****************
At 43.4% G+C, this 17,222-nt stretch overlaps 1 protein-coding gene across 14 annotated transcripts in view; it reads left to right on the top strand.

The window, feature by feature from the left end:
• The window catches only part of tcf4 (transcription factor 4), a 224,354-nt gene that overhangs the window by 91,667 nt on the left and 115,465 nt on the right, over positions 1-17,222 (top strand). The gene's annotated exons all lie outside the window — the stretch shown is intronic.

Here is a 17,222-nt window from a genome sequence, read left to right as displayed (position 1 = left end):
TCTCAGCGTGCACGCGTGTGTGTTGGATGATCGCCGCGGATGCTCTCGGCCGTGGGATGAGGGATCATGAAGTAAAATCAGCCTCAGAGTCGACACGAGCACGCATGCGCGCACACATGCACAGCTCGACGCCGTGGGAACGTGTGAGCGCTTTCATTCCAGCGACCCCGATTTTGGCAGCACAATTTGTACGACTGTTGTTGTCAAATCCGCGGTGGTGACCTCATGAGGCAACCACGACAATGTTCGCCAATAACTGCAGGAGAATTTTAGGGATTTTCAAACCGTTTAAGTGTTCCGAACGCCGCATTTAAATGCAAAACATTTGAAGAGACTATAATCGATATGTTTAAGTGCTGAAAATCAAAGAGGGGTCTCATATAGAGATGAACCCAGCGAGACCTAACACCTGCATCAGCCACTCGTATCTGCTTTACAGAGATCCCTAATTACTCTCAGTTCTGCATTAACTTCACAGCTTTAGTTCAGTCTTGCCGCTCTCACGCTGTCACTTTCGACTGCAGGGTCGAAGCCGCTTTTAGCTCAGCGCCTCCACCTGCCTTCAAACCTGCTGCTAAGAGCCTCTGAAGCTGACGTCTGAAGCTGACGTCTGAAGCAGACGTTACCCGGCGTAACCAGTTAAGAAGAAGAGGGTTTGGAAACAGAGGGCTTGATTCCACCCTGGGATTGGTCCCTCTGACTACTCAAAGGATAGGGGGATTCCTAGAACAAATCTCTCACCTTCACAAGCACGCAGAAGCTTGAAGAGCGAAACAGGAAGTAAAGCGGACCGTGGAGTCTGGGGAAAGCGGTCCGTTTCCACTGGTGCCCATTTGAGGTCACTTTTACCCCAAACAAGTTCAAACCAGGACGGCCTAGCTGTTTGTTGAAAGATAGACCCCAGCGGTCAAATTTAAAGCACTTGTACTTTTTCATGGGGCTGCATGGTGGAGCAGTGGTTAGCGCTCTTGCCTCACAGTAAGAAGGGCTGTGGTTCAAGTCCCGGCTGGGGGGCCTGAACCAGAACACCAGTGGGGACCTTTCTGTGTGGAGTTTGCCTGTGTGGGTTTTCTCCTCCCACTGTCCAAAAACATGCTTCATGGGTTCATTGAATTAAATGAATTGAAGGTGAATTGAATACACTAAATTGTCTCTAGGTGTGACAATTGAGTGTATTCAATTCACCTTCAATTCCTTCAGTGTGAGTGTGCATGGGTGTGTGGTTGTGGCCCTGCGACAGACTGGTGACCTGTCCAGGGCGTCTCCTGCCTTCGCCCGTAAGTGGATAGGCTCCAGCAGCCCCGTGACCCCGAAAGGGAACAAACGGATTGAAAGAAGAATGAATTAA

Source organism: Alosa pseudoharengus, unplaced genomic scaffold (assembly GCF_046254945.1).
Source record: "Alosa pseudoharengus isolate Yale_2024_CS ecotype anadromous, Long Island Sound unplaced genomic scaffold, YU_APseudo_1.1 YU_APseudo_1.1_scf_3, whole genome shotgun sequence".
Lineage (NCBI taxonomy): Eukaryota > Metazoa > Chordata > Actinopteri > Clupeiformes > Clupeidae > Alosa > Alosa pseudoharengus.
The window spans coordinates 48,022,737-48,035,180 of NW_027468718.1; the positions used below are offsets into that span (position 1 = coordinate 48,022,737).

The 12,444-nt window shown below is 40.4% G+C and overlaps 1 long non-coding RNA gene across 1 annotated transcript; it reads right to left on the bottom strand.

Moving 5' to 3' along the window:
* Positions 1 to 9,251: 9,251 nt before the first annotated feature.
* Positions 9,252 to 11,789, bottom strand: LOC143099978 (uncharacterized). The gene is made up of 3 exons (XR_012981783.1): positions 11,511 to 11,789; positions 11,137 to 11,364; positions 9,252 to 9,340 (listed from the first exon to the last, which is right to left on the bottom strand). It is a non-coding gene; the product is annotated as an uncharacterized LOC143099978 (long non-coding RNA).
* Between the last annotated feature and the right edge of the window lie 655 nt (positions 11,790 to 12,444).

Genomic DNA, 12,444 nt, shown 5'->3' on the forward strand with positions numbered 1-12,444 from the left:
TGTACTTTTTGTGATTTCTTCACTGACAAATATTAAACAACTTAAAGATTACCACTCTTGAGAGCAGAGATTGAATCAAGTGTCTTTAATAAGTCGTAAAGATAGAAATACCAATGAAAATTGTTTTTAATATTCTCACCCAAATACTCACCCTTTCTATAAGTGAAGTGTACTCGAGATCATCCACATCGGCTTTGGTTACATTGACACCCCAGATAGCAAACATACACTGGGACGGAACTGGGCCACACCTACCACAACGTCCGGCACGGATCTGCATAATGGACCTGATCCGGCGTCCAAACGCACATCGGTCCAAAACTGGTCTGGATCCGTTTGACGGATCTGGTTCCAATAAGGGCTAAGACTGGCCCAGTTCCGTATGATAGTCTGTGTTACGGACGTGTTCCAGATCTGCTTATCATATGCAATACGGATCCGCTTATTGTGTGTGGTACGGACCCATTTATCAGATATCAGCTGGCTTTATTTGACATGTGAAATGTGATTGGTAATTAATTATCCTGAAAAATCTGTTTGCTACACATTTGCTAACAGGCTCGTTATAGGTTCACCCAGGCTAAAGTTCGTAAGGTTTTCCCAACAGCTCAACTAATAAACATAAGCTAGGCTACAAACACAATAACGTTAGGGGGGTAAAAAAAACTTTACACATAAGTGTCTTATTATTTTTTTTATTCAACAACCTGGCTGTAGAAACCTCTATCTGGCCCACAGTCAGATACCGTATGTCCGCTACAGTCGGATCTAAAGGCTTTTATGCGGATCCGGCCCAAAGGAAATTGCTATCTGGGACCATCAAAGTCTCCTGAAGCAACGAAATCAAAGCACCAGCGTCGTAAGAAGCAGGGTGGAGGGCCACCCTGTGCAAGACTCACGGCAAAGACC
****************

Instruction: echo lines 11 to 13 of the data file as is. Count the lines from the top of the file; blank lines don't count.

Moving 5' to 3' along the window:
* Positions 1 to 9,251: 9,251 nt before the first annotated feature.
* Positions 9,252 to 11,789, bottom strand: LOC143099978 (uncharacterized). The gene is made up of 3 exons (XR_012981783.1): positions 11,511 to 11,789; positions 11,137 to 11,364; positions 9,252 to 9,340 (listed from the first exon to the last, which is right to left on the bottom strand). It is a non-coding gene; the product is annotated as an uncharacterized LOC143099978 (long non-coding RNA).